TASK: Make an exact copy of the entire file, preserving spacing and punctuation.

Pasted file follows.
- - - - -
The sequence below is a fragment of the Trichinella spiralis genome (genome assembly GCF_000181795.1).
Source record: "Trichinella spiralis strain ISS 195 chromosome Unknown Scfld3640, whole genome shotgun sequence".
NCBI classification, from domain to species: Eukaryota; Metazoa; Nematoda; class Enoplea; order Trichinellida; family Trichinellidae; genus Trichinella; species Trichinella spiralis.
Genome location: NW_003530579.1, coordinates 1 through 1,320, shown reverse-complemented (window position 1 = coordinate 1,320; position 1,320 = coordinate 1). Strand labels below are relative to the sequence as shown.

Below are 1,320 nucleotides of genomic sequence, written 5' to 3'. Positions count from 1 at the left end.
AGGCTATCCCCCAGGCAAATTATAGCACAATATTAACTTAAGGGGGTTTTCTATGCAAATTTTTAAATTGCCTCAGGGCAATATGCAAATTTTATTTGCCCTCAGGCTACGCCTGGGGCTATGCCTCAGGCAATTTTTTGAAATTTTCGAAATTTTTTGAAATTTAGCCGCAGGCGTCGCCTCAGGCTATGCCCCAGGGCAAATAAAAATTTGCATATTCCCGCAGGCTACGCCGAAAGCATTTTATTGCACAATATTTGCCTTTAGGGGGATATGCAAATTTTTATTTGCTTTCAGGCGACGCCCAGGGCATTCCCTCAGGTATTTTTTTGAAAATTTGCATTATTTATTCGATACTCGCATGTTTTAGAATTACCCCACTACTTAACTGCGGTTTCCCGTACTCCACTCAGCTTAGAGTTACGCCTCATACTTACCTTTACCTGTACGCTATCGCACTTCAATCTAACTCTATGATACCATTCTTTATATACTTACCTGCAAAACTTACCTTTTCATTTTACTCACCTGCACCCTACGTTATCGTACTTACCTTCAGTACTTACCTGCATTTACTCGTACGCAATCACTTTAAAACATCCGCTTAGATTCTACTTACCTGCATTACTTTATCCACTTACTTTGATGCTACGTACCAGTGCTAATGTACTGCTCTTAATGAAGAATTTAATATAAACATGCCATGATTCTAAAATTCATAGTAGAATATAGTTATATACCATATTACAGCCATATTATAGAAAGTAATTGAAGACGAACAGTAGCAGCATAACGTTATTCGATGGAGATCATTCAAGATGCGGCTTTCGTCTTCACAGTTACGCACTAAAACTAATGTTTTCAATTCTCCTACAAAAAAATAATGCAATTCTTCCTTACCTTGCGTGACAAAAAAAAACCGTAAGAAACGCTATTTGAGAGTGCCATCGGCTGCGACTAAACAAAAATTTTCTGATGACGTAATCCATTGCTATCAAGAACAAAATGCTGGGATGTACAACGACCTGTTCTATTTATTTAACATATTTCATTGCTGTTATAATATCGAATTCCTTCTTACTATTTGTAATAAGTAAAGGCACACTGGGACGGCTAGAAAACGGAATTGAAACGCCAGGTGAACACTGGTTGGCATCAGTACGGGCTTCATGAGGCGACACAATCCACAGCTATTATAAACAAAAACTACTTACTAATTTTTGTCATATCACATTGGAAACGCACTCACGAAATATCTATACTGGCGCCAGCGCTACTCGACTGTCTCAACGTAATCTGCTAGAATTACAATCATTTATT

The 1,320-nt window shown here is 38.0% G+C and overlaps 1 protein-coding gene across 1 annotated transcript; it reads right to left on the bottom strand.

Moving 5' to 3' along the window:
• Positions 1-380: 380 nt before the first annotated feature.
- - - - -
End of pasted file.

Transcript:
The sequence below is a fragment of the Trichinella spiralis genome (genome assembly GCF_000181795.1).
Source record: "Trichinella spiralis strain ISS 195 chromosome Unknown Scfld3640, whole genome shotgun sequence".
NCBI classification, from domain to species: Eukaryota; Metazoa; Nematoda; class Enoplea; order Trichinellida; family Trichinellidae; genus Trichinella; species Trichinella spiralis.
Genome location: NW_003530579.1, coordinates 1 through 1,320, shown reverse-complemented (window position 1 = coordinate 1,320; position 1,320 = coordinate 1). Strand labels below are relative to the sequence as shown.

Below are 1,320 nucleotides of genomic sequence, written 5' to 3'. Positions count from 1 at the left end.
AGGCTATCCCCCAGGCAAATTATAGCACAATATTAACTTAAGGGGGTTTTCTATGCAAATTTTTAAATTGCCTCAGGGCAATATGCAAATTTTATTTGCCCTCAGGCTACGCCTGGGGCTATGCCTCAGGCAATTTTTTGAAATTTTCGAAATTTTTTGAAATTTAGCCGCAGGCGTCGCCTCAGGCTATGCCCCAGGGCAAATAAAAATTTGCATATTCCCGCAGGCTACGCCGAAAGCATTTTATTGCACAATATTTGCCTTTAGGGGGATATGCAAATTTTTATTTGCTTTCAGGCGACGCCCAGGGCATTCCCTCAGGTATTTTTTTGAAAATTTGCATTATTTATTCGATACTCGCATGTTTTAGAATTACCCCACTACTTAACTGCGGTTTCCCGTACTCCACTCAGCTTAGAGTTACGCCTCATACTTACCTTTACCTGTACGCTATCGCACTTCAATCTAACTCTATGATACCATTCTTTATATACTTACCTGCAAAACTTACCTTTTCATTTTACTCACCTGCACCCTACGTTATCGTACTTACCTTCAGTACTTACCTGCATTTACTCGTACGCAATCACTTTAAAACATCCGCTTAGATTCTACTTACCTGCATTACTTTATCCACTTACTTTGATGCTACGTACCAGTGCTAATGTACTGCTCTTAATGAAGAATTTAATATAAACATGCCATGATTCTAAAATTCATAGTAGAATATAGTTATATACCATATTACAGCCATATTATAGAAAGTAATTGAAGACGAACAGTAGCAGCATAACGTTATTCGATGGAGATCATTCAAGATGCGGCTTTCGTCTTCACAGTTACGCACTAAAACTAATGTTTTCAATTCTCCTACAAAAAAATAATGCAATTCTTCCTTACCTTGCGTGACAAAAAAAAACCGTAAGAAACGCTATTTGAGAGTGCCATCGGCTGCGACTAAACAAAAATTTTCTGATGACGTAATCCATTGCTATCAAGAACAAAATGCTGGGATGTACAACGACCTGTTCTATTTATTTAACATATTTCATTGCTGTTATAATATCGAATTCCTTCTTACTATTTGTAATAAGTAAAGGCACACTGGGACGGCTAGAAAACGGAATTGAAACGCCAGGTGAACACTGGTTGGCATCAGTACGGGCTTCATGAGGCGACACAATCCACAGCTATTATAAACAAAAACTACTTACTAATTTTTGTCATATCACATTGGAAACGCACTCACGAAATATCTATACTGGCGCCAGCGCTACTCGACTGTCTCAACGTAATCTGCTAGAATTACAATCATTTATT

The 1,320-nt window shown here is 38.0% G+C and overlaps 1 protein-coding gene across 1 annotated transcript; it reads right to left on the bottom strand.

Moving 5' to 3' along the window:
• Positions 1-380: 380 nt before the first annotated feature.